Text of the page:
Getting the Skinny on the “Fatjacket” may actually be less than the above. The biggest, long-term influx of sugars in the U.S. diet is from soda consumption (between 8-16 teaspoons for a 12 oz can). Following that, look at your labels, a single serving of instant “healthy” oatmeal from one of the country’s largest fast-food chains contains 32 grams of added sugar per serving. Take the grams and divide by 4 (4 grams per 1 teaspoon); and you have eaten 8 teaspoons of added sugar before 8 AM. What can we do…check labels!
1. Identify the Added Sugars
10 Marine Log // November 2016
linked to this increased glucose circulation. Moreover, if we have no “fatjacket” system, meaning our body does not know what to do with the excess glucose; we can be thin, but the thin body may suffer the diseases sooner in life, 20’s and 30’s, instead of 50’s and 60’s. The biggest question is “How much added sugars in our diet is too much?” The American Heart Association puts the sugar intake
Sugar, consumed in too high a dose, is a liver toxin, hormone disrupter, and general body annotator for a “normal” male at 9 added teaspoons a day, women at 6 added teaspoons, and children at 4 added teaspoons. Added teaspoons are those that are not inherent to a product, and are put in there to increase taste. The World Health Organization and U.S. Government have identified about the same level for someone with a normal metabolism, but here is the rub—most of us are not normal. Almost 70% of the U.S. population is overweight/obese, according to the CDC. One in four will die of heart disease, and upwards of 45% are already suffering from some level of diabetes/pre-diabetes, and/or metabolic syndrome. “Normal” is a fallacy, so the number
2. Check Dietary Fiber Content A good rule of thumb is the higher the fiber, the less the insulin spike from the pancreas. Fiber extends the length of time for sugars to digest.
3. Ween Down Your Sugar Intake The National Institute of Health has identified that sugars have an addictive property much like alcohol, drugs or tobacco (perhaps even stronger). You suffer from the same dopamine dump in the brain through repeated exposure to sugar, and thus, if you stop sugaring-up “cold turkey,” you many not feel very well for a bit. The good news is the symptoms of withdrawal diminish over time.
4. Move the Snack Table Put the cookies and candy in a draw or cabinet, and put easy-to-eat fruit, nuts, etc. out on the counter instead. Lower the temptation level and the ease with which we can put hands on addictive things that deteriorate us. Please remember that nothing in this column constitutes medical advice, it is for educational purposes only. For more insight, you can check out the University of California movie The Skinny On Obesity.
Crowley Maritime Corporation, Labor Relations-Union Wellness Programs/ Operations Integrity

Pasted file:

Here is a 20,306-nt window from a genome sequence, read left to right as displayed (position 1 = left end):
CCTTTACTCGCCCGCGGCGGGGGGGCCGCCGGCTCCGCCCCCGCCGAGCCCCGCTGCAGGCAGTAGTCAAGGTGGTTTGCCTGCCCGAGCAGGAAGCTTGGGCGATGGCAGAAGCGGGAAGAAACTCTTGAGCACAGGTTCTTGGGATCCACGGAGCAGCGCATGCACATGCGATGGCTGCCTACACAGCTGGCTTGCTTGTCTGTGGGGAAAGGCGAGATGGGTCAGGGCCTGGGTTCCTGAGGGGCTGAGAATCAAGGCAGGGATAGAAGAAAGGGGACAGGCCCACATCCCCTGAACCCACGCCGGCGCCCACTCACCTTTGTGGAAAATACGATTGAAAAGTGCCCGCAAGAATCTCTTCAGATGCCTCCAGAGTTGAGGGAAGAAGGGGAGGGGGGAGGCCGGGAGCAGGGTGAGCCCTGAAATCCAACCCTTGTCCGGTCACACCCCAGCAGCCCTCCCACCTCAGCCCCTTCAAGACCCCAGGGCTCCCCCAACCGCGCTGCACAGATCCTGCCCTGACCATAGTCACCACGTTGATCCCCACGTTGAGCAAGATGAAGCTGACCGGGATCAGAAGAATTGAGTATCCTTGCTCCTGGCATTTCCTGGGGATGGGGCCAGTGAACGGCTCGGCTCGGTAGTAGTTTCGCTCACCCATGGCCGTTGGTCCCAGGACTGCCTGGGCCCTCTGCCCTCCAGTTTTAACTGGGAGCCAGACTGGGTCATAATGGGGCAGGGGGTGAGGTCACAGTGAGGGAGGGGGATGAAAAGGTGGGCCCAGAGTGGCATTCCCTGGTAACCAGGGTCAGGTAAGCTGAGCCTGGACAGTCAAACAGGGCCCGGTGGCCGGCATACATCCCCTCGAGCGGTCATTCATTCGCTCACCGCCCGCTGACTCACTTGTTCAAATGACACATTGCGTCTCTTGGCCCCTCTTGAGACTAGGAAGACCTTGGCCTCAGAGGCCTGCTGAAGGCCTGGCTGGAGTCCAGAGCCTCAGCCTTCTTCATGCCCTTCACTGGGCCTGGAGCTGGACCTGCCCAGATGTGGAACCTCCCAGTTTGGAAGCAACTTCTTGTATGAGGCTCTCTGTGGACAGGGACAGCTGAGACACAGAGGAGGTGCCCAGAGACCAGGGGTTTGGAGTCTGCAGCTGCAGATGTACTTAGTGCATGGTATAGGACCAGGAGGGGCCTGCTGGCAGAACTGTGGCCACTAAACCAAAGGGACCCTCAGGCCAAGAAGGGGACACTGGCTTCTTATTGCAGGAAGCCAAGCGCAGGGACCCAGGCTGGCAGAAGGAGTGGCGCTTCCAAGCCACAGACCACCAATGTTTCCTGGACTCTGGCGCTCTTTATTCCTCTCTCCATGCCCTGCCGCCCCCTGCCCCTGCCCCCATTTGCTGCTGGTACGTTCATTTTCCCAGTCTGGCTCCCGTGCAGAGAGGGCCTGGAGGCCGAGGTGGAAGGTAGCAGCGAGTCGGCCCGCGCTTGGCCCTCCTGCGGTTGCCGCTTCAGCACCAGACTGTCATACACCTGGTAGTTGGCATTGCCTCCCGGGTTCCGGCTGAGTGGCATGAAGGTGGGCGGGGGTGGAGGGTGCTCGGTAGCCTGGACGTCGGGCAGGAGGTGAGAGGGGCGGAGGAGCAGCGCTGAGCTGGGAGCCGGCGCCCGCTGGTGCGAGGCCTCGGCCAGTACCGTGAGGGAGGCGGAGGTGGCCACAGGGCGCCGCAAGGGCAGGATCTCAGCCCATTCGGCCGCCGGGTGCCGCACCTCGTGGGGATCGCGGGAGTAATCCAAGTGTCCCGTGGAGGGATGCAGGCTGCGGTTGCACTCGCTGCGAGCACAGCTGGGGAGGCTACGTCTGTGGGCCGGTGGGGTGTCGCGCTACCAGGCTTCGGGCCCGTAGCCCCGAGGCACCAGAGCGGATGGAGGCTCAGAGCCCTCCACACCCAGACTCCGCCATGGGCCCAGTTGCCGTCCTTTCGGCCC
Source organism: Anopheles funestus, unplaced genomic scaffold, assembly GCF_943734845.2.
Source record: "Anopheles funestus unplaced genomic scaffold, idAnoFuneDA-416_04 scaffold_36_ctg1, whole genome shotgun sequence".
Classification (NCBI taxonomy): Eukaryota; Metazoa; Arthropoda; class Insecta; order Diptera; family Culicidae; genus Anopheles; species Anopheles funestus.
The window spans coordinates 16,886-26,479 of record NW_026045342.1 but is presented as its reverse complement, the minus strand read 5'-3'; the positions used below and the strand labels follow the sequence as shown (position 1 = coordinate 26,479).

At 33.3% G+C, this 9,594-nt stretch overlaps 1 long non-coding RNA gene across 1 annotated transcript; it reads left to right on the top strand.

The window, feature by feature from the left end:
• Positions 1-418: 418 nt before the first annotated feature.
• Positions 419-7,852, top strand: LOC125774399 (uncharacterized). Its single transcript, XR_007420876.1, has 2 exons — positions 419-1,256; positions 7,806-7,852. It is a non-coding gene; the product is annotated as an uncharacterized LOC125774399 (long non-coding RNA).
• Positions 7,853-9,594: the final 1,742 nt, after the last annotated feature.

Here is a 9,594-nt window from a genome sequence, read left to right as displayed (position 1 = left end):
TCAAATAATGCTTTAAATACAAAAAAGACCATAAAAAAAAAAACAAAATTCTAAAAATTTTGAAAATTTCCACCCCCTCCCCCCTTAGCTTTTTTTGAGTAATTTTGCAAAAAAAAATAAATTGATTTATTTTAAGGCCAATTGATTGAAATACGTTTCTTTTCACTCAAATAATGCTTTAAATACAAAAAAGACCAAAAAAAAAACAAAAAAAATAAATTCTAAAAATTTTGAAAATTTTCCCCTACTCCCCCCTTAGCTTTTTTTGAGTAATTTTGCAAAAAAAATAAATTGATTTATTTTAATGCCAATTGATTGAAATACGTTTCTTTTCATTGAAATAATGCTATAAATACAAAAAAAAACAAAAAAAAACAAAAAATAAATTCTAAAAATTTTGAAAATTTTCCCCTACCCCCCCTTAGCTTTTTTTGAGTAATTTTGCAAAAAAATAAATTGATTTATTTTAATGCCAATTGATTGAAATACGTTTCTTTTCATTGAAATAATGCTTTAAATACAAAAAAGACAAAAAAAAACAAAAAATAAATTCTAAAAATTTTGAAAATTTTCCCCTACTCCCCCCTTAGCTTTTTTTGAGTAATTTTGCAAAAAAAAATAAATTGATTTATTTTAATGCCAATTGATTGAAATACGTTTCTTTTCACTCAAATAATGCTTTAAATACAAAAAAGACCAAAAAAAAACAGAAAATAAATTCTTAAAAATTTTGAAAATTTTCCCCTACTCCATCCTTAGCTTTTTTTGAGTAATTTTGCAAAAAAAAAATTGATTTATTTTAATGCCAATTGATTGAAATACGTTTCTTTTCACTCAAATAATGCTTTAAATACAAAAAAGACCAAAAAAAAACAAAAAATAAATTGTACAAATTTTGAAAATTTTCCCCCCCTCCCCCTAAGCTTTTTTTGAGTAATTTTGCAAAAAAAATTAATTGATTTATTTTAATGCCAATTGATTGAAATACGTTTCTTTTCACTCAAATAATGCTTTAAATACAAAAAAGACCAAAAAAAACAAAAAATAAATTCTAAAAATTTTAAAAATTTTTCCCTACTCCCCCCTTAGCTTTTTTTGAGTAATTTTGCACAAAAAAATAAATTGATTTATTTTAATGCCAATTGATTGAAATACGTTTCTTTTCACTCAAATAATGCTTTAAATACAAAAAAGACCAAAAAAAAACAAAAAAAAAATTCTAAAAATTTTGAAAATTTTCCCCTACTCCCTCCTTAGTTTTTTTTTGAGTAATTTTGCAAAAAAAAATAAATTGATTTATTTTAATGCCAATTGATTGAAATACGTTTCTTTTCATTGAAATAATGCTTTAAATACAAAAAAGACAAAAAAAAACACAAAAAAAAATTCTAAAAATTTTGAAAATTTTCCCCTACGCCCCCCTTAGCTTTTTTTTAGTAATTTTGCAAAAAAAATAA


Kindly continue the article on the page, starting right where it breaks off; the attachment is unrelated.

Shutterstock/Marcos Mesa Sam Wordley
unching on a tray of cookies or cakes in the galley can be a very satisfying end to a long, tiring, hot shift. But that indulgence comes at a price. Sugar, consumed in too high a dose, is a liver toxin, hormone disrupter, and general body annotator. It takes us down piece-by-piece, until there is nothing left but a disease-ridden, overweight human being. Some of the latest science and research says when we consume sugary or sugar “producing” foods (high carbohydrate content), the body processes it into glucose. The glucose gets distributed around the body to power the brain, cells, muscles, organs, etc. When every bit of you is filled with energy, the pancreas releases insulin, and the excess energy is stored as fat for later use. It’s a brilliant system that gives humans the ability to sustain periods of nutritional uncertainty, famine, and starvation. But, what if we just keep adding more sugar to our system, and never burn off that stored energy? In short, we gain weight and start to get sick, too. Think of your fat cells as a lifejacket or life-saving “fatjacket,” only designed to save your life for a period of time. After bobbing around in adverse conditions, the jacket starts to deteriorate and becomes ineffective. Our insulin pumps can give out, hormone production can decrease in some critical areas like testosterone, and fat becomes like another organ and starts producing its own hormones, and triglycerides increase. Our organs, hormones and brain start to feel the effects of this systematic breakdown. There is every indication now, that heart disease, diabetes, pre-diabetes, metabolic syndrome and maybe even dementia, are all
Currently, it is not easy to see on a Nutrition Label, because “added sugars” are not identified. While that is changing, the only way to know now what is added is to compare products. For example, oatmeal has no sugar in its unadulterated form. If you read the label of oatmeal, and it states there are sugars in the product…you know they are added.